This paper presents an experimentally validated room-level computational fluid dynamics (CFD) model for raised-floor data center configurations employing active tiles. Active tiles are perforated floor tiles with integrated fans, which increase the local volume flowrate by redistributing the cold air supplied by the computer room air conditioning (CRAC) unit to the under-floor plenum. In a previous study , experiments were conducted to explore the potential of active tiles for economically and efficiently eliminating hot spots in data center. Our results indicated that active tiles, as the actuators closest to the racks, can significantly and quickly impact the local distribution of cooling resources. They could therefore be used in an appropriate control framework to rapidly mitigate hot spots, and maintain local conditions in an energy-efficient manner.
The numerical model of the data center room operates in an under-floor supply and ceiling return cooling configuration and consists of one cold aisle with 12 racks arranged on both sides and three CRAC units sited around the periphery of the room. The commercial computational fluid dynamics (CFD) software package Future Facilities 6SigmaDCX , which is specifically designed for data center simulation, is used to develop the model. First, a baseline model using only passive tiles was developed and experimental data were used to verify and calibrate plenum leakage for the room. Then a CFD model incorporating active tiles was developed for two configurations: (a) a single active tile and 9 passive tiles in the cold aisle; and (b) an aisle populated with 10 (i.e., all) active tiles. The active tiles are modeled as a combination of a grill, fan elements and flow blockages to closely mimic the actual active tile used in the experimental studies. The fan curve for the active tile fans is included in the model to account for changes in flow rate through the tiles in response to changes in plenum pressure.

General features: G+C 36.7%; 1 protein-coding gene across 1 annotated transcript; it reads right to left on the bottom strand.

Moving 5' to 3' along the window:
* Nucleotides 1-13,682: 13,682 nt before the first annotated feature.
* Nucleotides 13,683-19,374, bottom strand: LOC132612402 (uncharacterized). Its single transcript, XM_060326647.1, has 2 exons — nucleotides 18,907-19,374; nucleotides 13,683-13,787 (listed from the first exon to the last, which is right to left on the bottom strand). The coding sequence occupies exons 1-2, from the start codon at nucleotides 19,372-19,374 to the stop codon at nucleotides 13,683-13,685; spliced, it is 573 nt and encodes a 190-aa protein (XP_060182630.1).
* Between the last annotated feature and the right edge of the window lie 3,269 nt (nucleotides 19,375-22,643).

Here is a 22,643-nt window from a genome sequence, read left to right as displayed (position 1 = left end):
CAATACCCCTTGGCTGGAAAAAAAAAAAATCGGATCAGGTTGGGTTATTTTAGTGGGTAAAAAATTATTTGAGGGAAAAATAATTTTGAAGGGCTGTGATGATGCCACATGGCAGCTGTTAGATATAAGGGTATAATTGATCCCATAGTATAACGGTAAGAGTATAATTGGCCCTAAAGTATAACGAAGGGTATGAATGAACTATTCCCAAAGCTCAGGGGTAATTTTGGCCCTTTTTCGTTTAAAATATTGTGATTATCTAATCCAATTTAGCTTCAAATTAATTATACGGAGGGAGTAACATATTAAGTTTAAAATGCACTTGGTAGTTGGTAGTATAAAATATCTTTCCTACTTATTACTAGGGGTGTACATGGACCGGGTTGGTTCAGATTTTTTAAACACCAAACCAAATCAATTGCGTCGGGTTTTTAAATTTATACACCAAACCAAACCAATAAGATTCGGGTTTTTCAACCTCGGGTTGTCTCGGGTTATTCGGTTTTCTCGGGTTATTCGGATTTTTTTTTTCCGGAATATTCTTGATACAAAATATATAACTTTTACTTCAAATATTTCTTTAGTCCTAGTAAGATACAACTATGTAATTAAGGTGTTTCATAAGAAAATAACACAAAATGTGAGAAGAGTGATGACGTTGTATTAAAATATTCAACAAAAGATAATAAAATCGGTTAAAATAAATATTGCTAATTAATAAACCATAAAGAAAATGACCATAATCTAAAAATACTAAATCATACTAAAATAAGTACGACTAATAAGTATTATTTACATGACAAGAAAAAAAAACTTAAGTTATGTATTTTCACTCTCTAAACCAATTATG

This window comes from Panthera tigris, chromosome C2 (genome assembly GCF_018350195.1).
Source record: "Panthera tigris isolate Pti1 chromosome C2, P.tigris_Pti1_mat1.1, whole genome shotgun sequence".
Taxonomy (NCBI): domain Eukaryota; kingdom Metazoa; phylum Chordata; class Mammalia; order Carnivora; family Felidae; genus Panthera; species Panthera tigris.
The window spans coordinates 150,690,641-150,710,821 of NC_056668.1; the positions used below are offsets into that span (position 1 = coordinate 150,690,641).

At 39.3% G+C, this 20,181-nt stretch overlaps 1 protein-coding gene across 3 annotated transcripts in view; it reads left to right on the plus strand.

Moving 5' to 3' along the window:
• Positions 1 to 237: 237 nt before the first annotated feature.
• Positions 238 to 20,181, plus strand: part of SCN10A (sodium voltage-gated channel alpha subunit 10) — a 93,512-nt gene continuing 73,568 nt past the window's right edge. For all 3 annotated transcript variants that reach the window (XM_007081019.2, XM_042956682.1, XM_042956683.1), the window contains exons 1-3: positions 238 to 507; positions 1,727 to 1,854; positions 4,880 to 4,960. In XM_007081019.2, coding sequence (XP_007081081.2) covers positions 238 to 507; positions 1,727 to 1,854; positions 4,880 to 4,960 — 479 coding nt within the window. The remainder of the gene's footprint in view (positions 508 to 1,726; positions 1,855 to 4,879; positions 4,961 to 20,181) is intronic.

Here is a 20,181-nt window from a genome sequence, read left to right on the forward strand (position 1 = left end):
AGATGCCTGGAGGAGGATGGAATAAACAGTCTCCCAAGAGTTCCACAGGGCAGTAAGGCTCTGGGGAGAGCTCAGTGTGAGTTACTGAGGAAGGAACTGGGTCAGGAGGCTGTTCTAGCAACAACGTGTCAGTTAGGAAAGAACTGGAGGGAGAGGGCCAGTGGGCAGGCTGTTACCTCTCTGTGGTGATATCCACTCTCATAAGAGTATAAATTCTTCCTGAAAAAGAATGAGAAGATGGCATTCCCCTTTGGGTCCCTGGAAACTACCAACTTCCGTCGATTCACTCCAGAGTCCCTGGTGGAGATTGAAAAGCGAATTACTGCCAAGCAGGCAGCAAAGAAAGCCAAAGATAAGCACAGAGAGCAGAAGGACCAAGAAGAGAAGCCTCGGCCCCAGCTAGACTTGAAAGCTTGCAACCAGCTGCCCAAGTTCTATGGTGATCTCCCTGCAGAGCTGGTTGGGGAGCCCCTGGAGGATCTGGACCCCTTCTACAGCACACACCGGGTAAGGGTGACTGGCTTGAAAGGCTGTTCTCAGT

The model with active tiles is validated by comparing the flow rate through the floor tiles, relative plenum pressure and rack inlet temperatures for selected racks with the experimental measurements. The predictions from the CFD model are found to be in good agreement with the experimental data, with an average discrepancy between the measured and computed values for total flow rate and rack inlet temperature less than 4% and 1.7 °C, respectively. These validated models were then used to simulate steady state and transient scenarios following cooling failure.
This physics-based and experimentally validated room-level model can be used to predict temperature and flow distributions in a data center using active tiles. These predictions can then be used to identify the optimal number and locations of active tiles to mitigate hot spots, without adversely affecting other parts of the data center.